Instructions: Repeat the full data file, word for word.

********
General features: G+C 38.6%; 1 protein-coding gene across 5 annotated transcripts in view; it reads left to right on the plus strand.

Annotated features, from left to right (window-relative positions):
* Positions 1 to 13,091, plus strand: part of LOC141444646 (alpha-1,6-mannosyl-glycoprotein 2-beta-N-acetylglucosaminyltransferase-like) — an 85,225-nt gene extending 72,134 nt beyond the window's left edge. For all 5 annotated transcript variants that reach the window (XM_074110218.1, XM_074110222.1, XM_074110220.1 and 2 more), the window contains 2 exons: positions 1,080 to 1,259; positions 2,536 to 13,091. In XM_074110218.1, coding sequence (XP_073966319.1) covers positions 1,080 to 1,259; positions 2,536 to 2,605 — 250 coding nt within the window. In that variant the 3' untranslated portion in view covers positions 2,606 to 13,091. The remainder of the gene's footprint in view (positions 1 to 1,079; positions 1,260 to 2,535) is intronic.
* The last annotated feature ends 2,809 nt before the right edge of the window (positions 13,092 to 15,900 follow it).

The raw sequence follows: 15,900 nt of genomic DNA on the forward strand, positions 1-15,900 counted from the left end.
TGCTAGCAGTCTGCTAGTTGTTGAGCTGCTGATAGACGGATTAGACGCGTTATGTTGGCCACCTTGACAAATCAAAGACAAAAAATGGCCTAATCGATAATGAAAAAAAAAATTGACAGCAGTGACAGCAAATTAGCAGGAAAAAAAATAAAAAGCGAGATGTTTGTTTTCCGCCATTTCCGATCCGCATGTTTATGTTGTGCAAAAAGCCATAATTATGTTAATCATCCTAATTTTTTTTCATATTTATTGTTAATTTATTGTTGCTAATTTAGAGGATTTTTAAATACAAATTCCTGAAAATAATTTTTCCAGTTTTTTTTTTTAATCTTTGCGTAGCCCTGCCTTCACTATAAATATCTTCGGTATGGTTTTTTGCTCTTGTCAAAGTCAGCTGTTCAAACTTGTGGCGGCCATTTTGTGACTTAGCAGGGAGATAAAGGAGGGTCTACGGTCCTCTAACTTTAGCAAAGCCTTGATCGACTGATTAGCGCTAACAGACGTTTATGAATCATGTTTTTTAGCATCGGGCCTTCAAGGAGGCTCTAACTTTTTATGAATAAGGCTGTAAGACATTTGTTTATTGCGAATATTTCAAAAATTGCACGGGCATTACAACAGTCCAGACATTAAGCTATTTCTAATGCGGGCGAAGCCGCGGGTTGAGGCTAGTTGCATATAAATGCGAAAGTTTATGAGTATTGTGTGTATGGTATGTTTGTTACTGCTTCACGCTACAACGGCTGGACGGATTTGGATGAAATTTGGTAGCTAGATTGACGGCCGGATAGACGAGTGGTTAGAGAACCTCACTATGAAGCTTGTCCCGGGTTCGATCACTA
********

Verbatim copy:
General features: G+C 38.6%; 1 protein-coding gene across 5 annotated transcripts in view; it reads left to right on the plus strand.

Annotated features, from left to right (window-relative positions):
* Positions 1 to 13,091, plus strand: part of LOC141444646 (alpha-1,6-mannosyl-glycoprotein 2-beta-N-acetylglucosaminyltransferase-like) — an 85,225-nt gene extending 72,134 nt beyond the window's left edge. For all 5 annotated transcript variants that reach the window (XM_074110218.1, XM_074110222.1, XM_074110220.1 and 2 more), the window contains 2 exons: positions 1,080 to 1,259; positions 2,536 to 13,091. In XM_074110218.1, coding sequence (XP_073966319.1) covers positions 1,080 to 1,259; positions 2,536 to 2,605 — 250 coding nt within the window. In that variant the 3' untranslated portion in view covers positions 2,606 to 13,091. The remainder of the gene's footprint in view (positions 1 to 1,079; positions 1,260 to 2,535) is intronic.
* The last annotated feature ends 2,809 nt before the right edge of the window (positions 13,092 to 15,900 follow it).

The raw sequence follows: 15,900 nt of genomic DNA on the forward strand, positions 1-15,900 counted from the left end.
TGCTAGCAGTCTGCTAGTTGTTGAGCTGCTGATAGACGGATTAGACGCGTTATGTTGGCCACCTTGACAAATCAAAGACAAAAAATGGCCTAATCGATAATGAAAAAAAAAATTGACAGCAGTGACAGCAAATTAGCAGGAAAAAAAATAAAAAGCGAGATGTTTGTTTTCCGCCATTTCCGATCCGCATGTTTATGTTGTGCAAAAAGCCATAATTATGTTAATCATCCTAATTTTTTTTCATATTTATTGTTAATTTATTGTTGCTAATTTAGAGGATTTTTAAATACAAATTCCTGAAAATAATTTTTCCAGTTTTTTTTTTTAATCTTTGCGTAGCCCTGCCTTCACTATAAATATCTTCGGTATGGTTTTTTGCTCTTGTCAAAGTCAGCTGTTCAAACTTGTGGCGGCCATTTTGTGACTTAGCAGGGAGATAAAGGAGGGTCTACGGTCCTCTAACTTTAGCAAAGCCTTGATCGACTGATTAGCGCTAACAGACGTTTATGAATCATGTTTTTTAGCATCGGGCCTTCAAGGAGGCTCTAACTTTTTATGAATAAGGCTGTAAGACATTTGTTTATTGCGAATATTTCAAAAATTGCACGGGCATTACAACAGTCCAGACATTAAGCTATTTCTAATGCGGGCGAAGCCGCGGGTTGAGGCTAGTTGCATATAAATGCGAAAGTTTATGAGTATTGTGTGTATGGTATGTTTGTTACTGCTTCACGCTACAACGGCTGGACGGATTTGGATGAAATTTGGTAGCTAGATTGACGGCCGGATAGACGAGTGGTTAGAGAACCTCACTATGAAGCTTGTCCCGGGTTCGATCACTA